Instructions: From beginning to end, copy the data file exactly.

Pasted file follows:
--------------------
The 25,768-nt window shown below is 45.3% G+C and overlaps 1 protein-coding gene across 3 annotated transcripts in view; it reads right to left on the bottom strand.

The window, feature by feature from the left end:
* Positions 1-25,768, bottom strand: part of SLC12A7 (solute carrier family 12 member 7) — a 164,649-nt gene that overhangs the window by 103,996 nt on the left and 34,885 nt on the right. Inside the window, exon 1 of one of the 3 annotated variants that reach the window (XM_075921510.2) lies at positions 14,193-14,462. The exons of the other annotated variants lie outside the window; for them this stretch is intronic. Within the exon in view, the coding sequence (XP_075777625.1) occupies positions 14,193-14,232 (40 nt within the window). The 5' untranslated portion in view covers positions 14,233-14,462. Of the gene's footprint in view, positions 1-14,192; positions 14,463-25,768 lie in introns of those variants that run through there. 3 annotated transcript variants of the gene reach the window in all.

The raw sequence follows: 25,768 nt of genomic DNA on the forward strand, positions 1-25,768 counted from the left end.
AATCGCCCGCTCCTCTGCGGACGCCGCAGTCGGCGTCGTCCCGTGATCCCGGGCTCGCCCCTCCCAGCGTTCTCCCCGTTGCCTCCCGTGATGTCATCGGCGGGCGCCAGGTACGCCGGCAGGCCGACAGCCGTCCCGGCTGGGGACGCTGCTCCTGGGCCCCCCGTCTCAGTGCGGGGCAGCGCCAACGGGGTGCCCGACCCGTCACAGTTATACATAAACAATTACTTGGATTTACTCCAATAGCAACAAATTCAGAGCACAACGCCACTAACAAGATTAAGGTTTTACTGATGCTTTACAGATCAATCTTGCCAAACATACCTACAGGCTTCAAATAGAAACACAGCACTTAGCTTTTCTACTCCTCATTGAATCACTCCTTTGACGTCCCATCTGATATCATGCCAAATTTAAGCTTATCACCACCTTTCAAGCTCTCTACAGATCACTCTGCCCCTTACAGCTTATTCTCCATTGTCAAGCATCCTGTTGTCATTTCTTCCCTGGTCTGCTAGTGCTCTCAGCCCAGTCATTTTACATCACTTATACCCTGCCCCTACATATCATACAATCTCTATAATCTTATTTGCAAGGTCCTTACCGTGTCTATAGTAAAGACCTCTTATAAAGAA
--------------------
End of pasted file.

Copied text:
The 25,768-nt window shown below is 45.3% G+C and overlaps 1 protein-coding gene across 3 annotated transcripts in view; it reads right to left on the bottom strand.

The window, feature by feature from the left end:
* Positions 1-25,768, bottom strand: part of SLC12A7 (solute carrier family 12 member 7) — a 164,649-nt gene that overhangs the window by 103,996 nt on the left and 34,885 nt on the right. Inside the window, exon 1 of one of the 3 annotated variants that reach the window (XM_075921510.2) lies at positions 14,193-14,462. The exons of the other annotated variants lie outside the window; for them this stretch is intronic. Within the exon in view, the coding sequence (XP_075777625.1) occupies positions 14,193-14,232 (40 nt within the window). The 5' untranslated portion in view covers positions 14,233-14,462. Of the gene's footprint in view, positions 1-14,192; positions 14,463-25,768 lie in introns of those variants that run through there. 3 annotated transcript variants of the gene reach the window in all.

The raw sequence follows: 25,768 nt of genomic DNA on the forward strand, positions 1-25,768 counted from the left end.
AATCGCCCGCTCCTCTGCGGACGCCGCAGTCGGCGTCGTCCCGTGATCCCGGGCTCGCCCCTCCCAGCGTTCTCCCCGTTGCCTCCCGTGATGTCATCGGCGGGCGCCAGGTACGCCGGCAGGCCGACAGCCGTCCCGGCTGGGGACGCTGCTCCTGGGCCCCCCGTCTCAGTGCGGGGCAGCGCCAACGGGGTGCCCGACCCGTCACAGTTATACATAAACAATTACTTGGATTTACTCCAATAGCAACAAATTCAGAGCACAACGCCACTAACAAGATTAAGGTTTTACTGATGCTTTACAGATCAATCTTGCCAAACATACCTACAGGCTTCAAATAGAAACACAGCACTTAGCTTTTCTACTCCTCATTGAATCACTCCTTTGACGTCCCATCTGATATCATGCCAAATTTAAGCTTATCACCACCTTTCAAGCTCTCTACAGATCACTCTGCCCCTTACAGCTTATTCTCCATTGTCAAGCATCCTGTTGTCATTTCTTCCCTGGTCTGCTAGTGCTCTCAGCCCAGTCATTTTACATCACTTATACCCTGCCCCTACATATCATACAATCTCTATAATCTTATTTGCAAGGTCCTTACCGTGTCTATAGTAAAGACCTCTTATAAAGAA